Published 13 May 2020 By Ayanda Mdluli
The media is under threat – from tightened purse strings, shrinking newsrooms and reduced magazine pages to the ever-declining readership as jaded audiences switch to news streams they trust (like social media), or simply switch off.
In effect, the media itself is a threat to its future. This is borne out on the pages and on the screens of publishers across the world, with South Africa having had its fair share of “narrative fixing”. The use of media to shape particular narratives to achieve desired outcomes is an age-old profession, and it looks like it will remain a well-subscribed one for years to come. This was evidenced, yet again, by the sterling piece of propaganda that landed in my inbox (forwarded by a colleague) yesterday morning.
Propaganda, for those who need reminding, is a persuasive technique largely using media channels to convey information that provokes an emotional response in the reader, and which then achieves a particular outcome or agenda. The art of persuasion.
Shout loudly enough from the ramparts and tell a lie enough times, and it starts to sound like the truth. History has enough examples for us to be have learned from, but because life gets busy and time moves on, we soften and forget what happened until, bang, it appears right before our eyes again.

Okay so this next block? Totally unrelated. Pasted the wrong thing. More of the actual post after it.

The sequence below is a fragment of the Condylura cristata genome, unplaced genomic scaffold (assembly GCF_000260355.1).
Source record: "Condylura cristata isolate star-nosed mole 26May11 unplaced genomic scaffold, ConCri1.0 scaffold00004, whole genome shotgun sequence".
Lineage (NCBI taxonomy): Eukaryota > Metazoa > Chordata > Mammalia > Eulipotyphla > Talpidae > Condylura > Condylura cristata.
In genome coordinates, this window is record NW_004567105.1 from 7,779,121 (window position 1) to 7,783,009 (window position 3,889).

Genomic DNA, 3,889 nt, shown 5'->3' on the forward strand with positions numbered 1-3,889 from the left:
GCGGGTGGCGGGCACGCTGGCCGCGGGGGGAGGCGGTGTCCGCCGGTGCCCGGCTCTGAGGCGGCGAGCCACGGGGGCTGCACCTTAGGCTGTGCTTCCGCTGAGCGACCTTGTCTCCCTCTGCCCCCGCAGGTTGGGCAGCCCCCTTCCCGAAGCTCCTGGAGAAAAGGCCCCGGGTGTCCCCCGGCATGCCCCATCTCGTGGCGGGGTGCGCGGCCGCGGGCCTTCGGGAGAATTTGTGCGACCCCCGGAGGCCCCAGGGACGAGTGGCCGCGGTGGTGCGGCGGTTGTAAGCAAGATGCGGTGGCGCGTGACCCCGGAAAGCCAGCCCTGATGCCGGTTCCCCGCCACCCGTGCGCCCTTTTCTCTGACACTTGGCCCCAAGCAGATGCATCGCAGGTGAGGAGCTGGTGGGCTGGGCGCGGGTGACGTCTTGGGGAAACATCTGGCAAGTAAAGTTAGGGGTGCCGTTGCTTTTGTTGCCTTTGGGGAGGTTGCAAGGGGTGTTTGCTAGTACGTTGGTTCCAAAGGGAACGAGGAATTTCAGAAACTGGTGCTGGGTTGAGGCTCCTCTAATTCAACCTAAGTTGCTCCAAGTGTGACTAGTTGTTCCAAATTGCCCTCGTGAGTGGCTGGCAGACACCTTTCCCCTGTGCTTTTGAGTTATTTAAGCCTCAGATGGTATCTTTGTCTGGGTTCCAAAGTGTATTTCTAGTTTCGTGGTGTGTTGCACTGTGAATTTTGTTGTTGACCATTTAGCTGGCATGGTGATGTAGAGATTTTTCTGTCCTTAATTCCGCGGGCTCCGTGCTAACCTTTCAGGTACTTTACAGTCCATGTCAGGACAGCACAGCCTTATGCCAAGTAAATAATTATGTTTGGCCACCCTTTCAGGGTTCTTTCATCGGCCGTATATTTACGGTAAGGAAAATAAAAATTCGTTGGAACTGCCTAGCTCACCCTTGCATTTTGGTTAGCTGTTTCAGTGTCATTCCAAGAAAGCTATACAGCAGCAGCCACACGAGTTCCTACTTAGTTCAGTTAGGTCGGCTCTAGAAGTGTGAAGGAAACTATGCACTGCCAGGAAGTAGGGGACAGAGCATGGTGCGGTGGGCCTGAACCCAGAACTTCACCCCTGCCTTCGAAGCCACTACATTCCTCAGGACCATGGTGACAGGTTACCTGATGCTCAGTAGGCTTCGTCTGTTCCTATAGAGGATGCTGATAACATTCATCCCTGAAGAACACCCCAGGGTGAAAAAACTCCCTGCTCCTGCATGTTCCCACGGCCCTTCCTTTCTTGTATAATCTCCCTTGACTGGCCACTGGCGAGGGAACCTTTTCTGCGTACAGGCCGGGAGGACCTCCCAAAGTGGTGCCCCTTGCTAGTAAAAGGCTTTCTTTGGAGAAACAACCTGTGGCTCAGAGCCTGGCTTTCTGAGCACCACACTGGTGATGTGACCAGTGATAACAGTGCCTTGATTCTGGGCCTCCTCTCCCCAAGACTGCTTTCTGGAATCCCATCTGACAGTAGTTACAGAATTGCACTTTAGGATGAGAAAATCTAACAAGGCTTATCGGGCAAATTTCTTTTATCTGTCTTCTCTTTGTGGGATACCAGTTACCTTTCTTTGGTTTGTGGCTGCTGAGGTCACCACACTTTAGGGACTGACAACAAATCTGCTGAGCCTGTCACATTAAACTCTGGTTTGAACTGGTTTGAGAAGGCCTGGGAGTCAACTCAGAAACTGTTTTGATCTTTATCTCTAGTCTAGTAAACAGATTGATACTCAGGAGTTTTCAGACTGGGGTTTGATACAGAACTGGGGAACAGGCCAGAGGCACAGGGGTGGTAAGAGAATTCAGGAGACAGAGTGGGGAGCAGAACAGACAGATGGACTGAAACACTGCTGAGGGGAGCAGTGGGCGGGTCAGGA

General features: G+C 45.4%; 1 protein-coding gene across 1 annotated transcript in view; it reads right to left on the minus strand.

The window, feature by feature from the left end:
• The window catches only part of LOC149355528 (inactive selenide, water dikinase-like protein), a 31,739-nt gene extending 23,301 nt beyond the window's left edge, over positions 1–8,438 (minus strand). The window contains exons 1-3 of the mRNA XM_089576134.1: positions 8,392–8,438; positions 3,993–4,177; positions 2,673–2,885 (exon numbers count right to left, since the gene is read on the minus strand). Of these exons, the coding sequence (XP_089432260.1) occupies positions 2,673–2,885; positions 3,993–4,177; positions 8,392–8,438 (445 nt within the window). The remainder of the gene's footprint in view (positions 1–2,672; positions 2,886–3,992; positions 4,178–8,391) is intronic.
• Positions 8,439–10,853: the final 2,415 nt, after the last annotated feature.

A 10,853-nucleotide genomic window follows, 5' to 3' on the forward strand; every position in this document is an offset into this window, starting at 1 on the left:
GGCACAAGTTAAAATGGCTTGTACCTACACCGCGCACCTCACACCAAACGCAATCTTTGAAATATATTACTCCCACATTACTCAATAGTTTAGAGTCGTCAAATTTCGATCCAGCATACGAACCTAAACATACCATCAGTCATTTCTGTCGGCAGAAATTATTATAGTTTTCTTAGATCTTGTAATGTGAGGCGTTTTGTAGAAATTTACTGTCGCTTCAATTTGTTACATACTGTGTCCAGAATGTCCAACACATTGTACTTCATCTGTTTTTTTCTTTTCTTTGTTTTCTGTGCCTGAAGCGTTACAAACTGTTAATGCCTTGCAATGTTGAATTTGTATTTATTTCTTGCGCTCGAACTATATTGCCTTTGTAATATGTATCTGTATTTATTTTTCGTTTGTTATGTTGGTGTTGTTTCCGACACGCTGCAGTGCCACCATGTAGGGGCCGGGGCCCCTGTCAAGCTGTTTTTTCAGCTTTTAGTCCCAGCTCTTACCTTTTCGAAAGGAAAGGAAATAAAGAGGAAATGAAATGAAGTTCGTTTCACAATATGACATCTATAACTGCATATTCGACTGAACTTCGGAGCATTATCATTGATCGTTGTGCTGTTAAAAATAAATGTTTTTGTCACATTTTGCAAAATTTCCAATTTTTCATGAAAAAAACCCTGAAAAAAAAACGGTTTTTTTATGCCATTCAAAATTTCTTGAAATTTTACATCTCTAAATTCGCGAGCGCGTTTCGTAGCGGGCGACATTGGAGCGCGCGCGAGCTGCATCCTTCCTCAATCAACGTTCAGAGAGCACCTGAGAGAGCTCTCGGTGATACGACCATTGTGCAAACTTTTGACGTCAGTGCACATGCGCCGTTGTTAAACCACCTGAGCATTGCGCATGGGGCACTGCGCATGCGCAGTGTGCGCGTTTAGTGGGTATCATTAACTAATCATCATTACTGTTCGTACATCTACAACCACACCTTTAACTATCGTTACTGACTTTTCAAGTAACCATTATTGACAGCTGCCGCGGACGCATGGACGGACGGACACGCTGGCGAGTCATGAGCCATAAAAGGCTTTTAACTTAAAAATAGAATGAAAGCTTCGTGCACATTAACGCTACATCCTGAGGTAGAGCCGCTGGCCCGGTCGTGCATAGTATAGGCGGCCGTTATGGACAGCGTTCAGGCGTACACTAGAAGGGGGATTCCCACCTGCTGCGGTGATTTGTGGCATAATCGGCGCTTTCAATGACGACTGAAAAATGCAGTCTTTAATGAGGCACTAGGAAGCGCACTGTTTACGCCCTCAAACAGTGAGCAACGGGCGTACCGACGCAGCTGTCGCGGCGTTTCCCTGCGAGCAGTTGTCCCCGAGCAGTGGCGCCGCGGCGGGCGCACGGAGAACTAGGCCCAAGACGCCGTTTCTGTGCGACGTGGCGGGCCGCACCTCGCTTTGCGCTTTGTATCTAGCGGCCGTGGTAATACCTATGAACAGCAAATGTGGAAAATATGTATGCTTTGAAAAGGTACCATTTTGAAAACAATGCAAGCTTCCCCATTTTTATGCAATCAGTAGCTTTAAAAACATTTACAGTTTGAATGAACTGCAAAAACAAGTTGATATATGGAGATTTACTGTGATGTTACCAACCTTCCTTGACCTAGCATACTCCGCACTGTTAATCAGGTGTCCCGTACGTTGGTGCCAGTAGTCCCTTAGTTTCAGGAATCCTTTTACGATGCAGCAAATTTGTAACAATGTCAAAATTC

While I have written several pieces this year about the tactics of some of my colleagues in the media, sometimes all it takes is a small event to truly bring things into focus. That was yesterday’s Daily Maverick article, courtesy of the sting in the tail Scorpio division, about the e-Learning contract in the Eastern Cape that will give students the ability to actually learn something.
Instead of focusing on the dire plight of education across this country and looking into what this contract will actually mean to the people of the Eastern Cape, the author (Pieter-Louis Myburgh) chose to head his so-called “investigative, public-service journalism” piece with a title designed only to capture eyeballs in the digital realm.
Use Iqbal Survé’s name enough times in headlines and opening paragraphs for search engines to pick up on, and any publisher would reap the benefit of additional eyeballs. Because, let’s face it, this is exactly what is going on here, along with a clearly orchestrated battle campaign to annihilate the doctor and his businesses and all their employees by casting enough doubt out there to persuade people of a different “truth”.
Please read the full article here.